Mace gets kicked in the shins
Major disappointment for Mace yesterday with an arbitrator's decision that the company must pay more than $4 million to former CEO Louis D. Paolino. Essentially, Mace wasn't paying Paolino's severance that was part of his employment agreement, essentially arguing that he sucked out loud and was so bad it must have been at least partly on purpose, but the arbiters disagreed:
The arbitration panel found that Mr. Paolino did not engage in willful misconduct, and was therefore entitled to a severance payment under his Employment Agreement upon his termination as Chief Executive Officer of the Company on May 20, 2008.Here's the original story about Mace terminating Paolino (gosh, I love using that term as a synonym for "fire"). Note that they were less than pleased with him at the time:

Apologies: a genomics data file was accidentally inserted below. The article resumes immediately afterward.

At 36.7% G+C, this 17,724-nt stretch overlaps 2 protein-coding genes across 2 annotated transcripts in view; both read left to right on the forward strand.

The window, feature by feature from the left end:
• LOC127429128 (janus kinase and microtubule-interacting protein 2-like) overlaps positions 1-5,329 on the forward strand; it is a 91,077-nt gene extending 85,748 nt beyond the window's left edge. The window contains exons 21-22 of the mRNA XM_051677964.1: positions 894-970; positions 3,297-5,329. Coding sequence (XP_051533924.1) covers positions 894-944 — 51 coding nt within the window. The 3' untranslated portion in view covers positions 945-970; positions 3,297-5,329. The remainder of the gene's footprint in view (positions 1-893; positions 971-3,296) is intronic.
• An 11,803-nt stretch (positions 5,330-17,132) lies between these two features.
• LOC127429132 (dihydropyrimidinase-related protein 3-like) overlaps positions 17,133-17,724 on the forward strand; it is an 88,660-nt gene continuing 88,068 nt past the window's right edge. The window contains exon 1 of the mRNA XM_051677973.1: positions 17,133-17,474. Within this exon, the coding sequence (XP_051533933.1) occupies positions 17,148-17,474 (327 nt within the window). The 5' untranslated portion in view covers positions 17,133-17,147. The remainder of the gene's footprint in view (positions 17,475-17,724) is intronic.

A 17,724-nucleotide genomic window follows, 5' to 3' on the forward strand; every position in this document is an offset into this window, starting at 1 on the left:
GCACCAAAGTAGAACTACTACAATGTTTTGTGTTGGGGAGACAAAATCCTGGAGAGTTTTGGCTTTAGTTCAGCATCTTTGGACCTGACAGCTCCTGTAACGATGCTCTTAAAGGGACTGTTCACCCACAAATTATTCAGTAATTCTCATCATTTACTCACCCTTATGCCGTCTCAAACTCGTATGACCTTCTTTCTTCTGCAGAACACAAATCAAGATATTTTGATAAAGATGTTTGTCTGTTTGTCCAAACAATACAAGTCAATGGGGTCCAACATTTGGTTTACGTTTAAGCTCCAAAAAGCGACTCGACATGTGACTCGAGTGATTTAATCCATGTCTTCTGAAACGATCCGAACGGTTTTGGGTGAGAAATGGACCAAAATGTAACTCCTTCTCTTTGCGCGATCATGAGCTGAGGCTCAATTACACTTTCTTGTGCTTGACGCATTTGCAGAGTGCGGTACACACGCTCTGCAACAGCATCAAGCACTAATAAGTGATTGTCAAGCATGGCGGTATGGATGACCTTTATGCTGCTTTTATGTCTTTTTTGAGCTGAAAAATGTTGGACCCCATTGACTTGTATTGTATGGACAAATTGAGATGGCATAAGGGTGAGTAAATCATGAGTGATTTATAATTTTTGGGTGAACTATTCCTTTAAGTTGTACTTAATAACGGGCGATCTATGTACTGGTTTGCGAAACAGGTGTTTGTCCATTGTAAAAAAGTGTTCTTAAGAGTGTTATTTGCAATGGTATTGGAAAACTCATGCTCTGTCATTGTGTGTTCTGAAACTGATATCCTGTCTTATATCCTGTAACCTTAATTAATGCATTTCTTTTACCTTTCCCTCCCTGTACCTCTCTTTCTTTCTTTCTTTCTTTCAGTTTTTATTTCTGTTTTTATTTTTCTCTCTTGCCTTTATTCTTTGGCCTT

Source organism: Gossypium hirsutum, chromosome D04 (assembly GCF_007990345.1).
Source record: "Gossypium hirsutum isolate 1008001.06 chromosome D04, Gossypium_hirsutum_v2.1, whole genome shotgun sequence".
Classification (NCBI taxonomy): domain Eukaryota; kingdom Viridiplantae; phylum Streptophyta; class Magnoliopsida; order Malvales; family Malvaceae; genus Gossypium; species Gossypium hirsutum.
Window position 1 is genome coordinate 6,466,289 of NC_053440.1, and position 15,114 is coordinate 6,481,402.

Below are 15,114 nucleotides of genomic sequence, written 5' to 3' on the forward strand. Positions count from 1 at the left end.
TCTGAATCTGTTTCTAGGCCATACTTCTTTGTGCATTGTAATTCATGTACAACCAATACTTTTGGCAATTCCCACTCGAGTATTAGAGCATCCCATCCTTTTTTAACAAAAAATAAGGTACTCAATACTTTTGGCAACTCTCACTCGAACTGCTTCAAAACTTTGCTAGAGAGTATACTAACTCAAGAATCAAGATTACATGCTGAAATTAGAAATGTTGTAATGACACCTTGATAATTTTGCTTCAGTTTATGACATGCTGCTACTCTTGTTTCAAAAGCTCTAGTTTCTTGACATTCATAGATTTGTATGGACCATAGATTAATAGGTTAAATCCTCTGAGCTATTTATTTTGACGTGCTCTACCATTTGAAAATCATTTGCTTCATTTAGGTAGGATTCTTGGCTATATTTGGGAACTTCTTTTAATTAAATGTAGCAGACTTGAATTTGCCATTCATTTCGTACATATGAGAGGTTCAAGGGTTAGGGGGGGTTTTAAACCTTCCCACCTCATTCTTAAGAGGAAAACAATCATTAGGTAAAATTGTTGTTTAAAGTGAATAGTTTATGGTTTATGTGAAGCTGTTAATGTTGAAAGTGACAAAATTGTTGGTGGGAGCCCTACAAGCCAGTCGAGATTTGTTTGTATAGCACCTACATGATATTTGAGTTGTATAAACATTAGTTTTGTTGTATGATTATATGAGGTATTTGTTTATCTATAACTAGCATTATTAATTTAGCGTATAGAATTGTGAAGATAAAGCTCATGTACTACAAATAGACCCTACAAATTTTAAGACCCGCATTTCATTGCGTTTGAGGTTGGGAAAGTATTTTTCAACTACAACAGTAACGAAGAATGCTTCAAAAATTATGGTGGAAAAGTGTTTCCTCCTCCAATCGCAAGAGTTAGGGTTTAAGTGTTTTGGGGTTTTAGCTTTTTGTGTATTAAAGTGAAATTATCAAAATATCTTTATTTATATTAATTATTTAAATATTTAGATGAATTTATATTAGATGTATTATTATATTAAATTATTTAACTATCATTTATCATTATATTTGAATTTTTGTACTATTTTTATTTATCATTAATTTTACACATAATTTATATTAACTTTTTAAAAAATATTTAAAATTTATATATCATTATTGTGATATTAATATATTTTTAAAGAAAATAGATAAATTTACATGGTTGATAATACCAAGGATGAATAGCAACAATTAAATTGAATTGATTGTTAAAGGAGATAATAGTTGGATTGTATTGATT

The company's bylaws authorize the removal of a director at any time by the unanimous vote of all other directors. This vote occurred during a special meeting of the board held May 20. "The actions of Mr. Paolino that the Board has determined as willful misconduct generally relate to the Board's belief that Mr. Paolino has not followed the instructions of the Board or sufficiently performed his supervisory duties," according to the filing.So, I'm not sure whether the bylaws were misunderstood by the board, or just not legal as they were written, but Paolino has apparently proven that if he did, indeed, suck out loud, that it wasn't because he wasn't trying his darndest. Also note that Paolino gets back 1,769,682 options that he was denied when fired, so he's probably bummed that the news of his $4 million award crushed the stock price down to its 52 week low and it's sitting at 66 cents a share right now. Nor is that $4 million something to sneeze at. As Raefield says in the press release, the company can afford it, but for how long? The outlay represents about 45 percent of the company's $9 million+ in cash, but the company is burning through cash quickly. Check out the company's 2009 year-end filing. It's not pretty. The company has lost $9 million over the last 12 months on continuing operations, nearly $11 million all told, and it can only generate cash through the sale of car washes for so long. At some point, the company is going to need to get the ship righted or get a cash infusion from a new major investor through some kind of stock issuance or something. For positive signs, they can at least show they're kind of moving in the right direction, having lost nearly $13 million on continuing operations in 2008, but they generated $10 million less revenue this year (because of not focusing on the digital marketing stuff), so while it's good they lost less while generating less, they also still just generated less. And while they say they're focusing on security, even the security is $2 million less than last year. Looking at it another way, the company's loss represents a whopping 38 percent of revenues, vs. just 28 percent last year. That's not good. And the $4 million hit this year isn't going to help them show better numbers in 2010. I've got a call in to see what happened here, but they probably can't talk further about it.